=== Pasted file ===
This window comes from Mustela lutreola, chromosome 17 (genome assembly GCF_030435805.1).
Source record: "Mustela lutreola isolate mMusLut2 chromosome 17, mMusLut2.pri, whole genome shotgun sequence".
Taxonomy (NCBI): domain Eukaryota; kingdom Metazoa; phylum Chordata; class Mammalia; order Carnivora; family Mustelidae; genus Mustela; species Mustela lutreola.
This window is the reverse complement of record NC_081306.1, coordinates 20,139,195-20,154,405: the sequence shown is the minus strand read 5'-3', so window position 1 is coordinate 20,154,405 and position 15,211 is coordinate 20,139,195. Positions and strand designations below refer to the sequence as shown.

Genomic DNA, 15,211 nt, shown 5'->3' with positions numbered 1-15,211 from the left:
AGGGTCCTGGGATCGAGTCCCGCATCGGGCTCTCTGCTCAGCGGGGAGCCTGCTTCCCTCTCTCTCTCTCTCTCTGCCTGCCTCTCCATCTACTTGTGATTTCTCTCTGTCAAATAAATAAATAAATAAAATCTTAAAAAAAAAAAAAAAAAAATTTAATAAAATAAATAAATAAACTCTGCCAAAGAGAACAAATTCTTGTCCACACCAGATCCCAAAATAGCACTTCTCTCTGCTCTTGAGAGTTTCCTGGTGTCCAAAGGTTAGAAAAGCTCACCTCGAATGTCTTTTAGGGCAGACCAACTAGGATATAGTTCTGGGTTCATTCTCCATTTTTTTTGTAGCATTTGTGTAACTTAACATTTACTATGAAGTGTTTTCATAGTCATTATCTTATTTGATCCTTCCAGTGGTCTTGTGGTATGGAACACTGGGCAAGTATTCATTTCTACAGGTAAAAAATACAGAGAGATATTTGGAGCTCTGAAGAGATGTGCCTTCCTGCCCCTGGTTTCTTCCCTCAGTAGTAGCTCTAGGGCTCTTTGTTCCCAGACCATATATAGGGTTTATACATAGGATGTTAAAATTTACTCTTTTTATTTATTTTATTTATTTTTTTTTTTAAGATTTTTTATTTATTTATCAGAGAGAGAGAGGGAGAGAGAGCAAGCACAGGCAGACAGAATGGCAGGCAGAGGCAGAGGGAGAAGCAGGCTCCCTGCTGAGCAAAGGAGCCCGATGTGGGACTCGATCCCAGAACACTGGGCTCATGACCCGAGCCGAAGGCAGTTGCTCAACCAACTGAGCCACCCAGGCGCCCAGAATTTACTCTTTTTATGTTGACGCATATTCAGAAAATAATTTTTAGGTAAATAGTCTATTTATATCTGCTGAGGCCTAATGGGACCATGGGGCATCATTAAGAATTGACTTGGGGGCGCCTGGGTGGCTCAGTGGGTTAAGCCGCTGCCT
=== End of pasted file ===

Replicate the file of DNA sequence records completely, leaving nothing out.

This window comes from Mustela lutreola, chromosome 17 (genome assembly GCF_030435805.1).
Source record: "Mustela lutreola isolate mMusLut2 chromosome 17, mMusLut2.pri, whole genome shotgun sequence".
Taxonomy (NCBI): domain Eukaryota; kingdom Metazoa; phylum Chordata; class Mammalia; order Carnivora; family Mustelidae; genus Mustela; species Mustela lutreola.
This window is the reverse complement of record NC_081306.1, coordinates 20,139,195-20,154,405: the sequence shown is the minus strand read 5'-3', so window position 1 is coordinate 20,154,405 and position 15,211 is coordinate 20,139,195. Positions and strand designations below refer to the sequence as shown.

Genomic DNA, 15,211 nt, shown 5'->3' with positions numbered 1-15,211 from the left:
AGGGTCCTGGGATCGAGTCCCGCATCGGGCTCTCTGCTCAGCGGGGAGCCTGCTTCCCTCTCTCTCTCTCTCTCTGCCTGCCTCTCCATCTACTTGTGATTTCTCTCTGTCAAATAAATAAATAAATAAAATCTTAAAAAAAAAAAAAAAAAAATTTAATAAAATAAATAAATAAACTCTGCCAAAGAGAACAAATTCTTGTCCACACCAGATCCCAAAATAGCACTTCTCTCTGCTCTTGAGAGTTTCCTGGTGTCCAAAGGTTAGAAAAGCTCACCTCGAATGTCTTTTAGGGCAGACCAACTAGGATATAGTTCTGGGTTCATTCTCCATTTTTTTTGTAGCATTTGTGTAACTTAACATTTACTATGAAGTGTTTTCATAGTCATTATCTTATTTGATCCTTCCAGTGGTCTTGTGGTATGGAACACTGGGCAAGTATTCATTTCTACAGGTAAAAAATACAGAGAGATATTTGGAGCTCTGAAGAGATGTGCCTTCCTGCCCCTGGTTTCTTCCCTCAGTAGTAGCTCTAGGGCTCTTTGTTCCCAGACCATATATAGGGTTTATACATAGGATGTTAAAATTTACTCTTTTTATTTATTTTATTTATTTTTTTTTTTAAGATTTTTTATTTATTTATCAGAGAGAGAGAGGGAGAGAGAGCAAGCACAGGCAGACAGAATGGCAGGCAGAGGCAGAGGGAGAAGCAGGCTCCCTGCTGAGCAAAGGAGCCCGATGTGGGACTCGATCCCAGAACACTGGGCTCATGACCCGAGCCGAAGGCAGTTGCTCAACCAACTGAGCCACCCAGGCGCCCAGAATTTACTCTTTTTATGTTGACGCATATTCAGAAAATAATTTTTAGGTAAATAGTCTATTTATATCTGCTGAGGCCTAATGGGACCATGGGGCATCATTAAGAATTGACTTGGGGGCGCCTGGGTGGCTCAGTGGGTTAAGCCGCTGCCT